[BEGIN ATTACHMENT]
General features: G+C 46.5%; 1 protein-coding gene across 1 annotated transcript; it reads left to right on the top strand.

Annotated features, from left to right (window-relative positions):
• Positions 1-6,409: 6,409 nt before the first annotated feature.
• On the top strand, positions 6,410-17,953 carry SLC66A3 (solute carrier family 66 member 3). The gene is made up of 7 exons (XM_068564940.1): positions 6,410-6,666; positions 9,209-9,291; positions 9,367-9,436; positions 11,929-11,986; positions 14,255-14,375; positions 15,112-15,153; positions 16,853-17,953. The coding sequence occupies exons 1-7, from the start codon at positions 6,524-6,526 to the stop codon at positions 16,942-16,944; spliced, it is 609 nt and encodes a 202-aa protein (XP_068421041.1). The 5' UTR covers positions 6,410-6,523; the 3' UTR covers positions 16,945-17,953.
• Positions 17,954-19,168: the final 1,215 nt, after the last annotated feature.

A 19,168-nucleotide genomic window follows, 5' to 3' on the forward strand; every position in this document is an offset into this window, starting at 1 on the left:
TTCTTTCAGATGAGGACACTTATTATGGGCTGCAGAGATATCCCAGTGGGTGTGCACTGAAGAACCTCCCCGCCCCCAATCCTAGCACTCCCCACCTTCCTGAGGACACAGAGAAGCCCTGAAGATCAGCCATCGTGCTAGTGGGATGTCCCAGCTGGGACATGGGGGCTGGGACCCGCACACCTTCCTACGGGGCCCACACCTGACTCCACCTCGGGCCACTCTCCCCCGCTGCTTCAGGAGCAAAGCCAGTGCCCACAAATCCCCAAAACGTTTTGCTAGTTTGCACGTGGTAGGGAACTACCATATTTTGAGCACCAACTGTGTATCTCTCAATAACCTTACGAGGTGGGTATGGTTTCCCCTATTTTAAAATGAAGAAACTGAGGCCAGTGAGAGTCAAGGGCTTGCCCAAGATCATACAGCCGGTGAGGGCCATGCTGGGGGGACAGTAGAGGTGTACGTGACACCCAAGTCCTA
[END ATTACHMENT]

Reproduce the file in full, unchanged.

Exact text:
General features: G+C 46.5%; 1 protein-coding gene across 1 annotated transcript; it reads left to right on the top strand.

Annotated features, from left to right (window-relative positions):
• Positions 1-6,409: 6,409 nt before the first annotated feature.
• On the top strand, positions 6,410-17,953 carry SLC66A3 (solute carrier family 66 member 3). The gene is made up of 7 exons (XM_068564940.1): positions 6,410-6,666; positions 9,209-9,291; positions 9,367-9,436; positions 11,929-11,986; positions 14,255-14,375; positions 15,112-15,153; positions 16,853-17,953. The coding sequence occupies exons 1-7, from the start codon at positions 6,524-6,526 to the stop codon at positions 16,942-16,944; spliced, it is 609 nt and encodes a 202-aa protein (XP_068421041.1). The 5' UTR covers positions 6,410-6,523; the 3' UTR covers positions 16,945-17,953.
• Positions 17,954-19,168: the final 1,215 nt, after the last annotated feature.

A 19,168-nucleotide genomic window follows, 5' to 3' on the forward strand; every position in this document is an offset into this window, starting at 1 on the left:
TTCTTTCAGATGAGGACACTTATTATGGGCTGCAGAGATATCCCAGTGGGTGTGCACTGAAGAACCTCCCCGCCCCCAATCCTAGCACTCCCCACCTTCCTGAGGACACAGAGAAGCCCTGAAGATCAGCCATCGTGCTAGTGGGATGTCCCAGCTGGGACATGGGGGCTGGGACCCGCACACCTTCCTACGGGGCCCACACCTGACTCCACCTCGGGCCACTCTCCCCCGCTGCTTCAGGAGCAAAGCCAGTGCCCACAAATCCCCAAAACGTTTTGCTAGTTTGCACGTGGTAGGGAACTACCATATTTTGAGCACCAACTGTGTATCTCTCAATAACCTTACGAGGTGGGTATGGTTTCCCCTATTTTAAAATGAAGAAACTGAGGCCAGTGAGAGTCAAGGGCTTGCCCAAGATCATACAGCCGGTGAGGGCCATGCTGGGGGGACAGTAGAGGTGTACGTGACACCCAAGTCCTA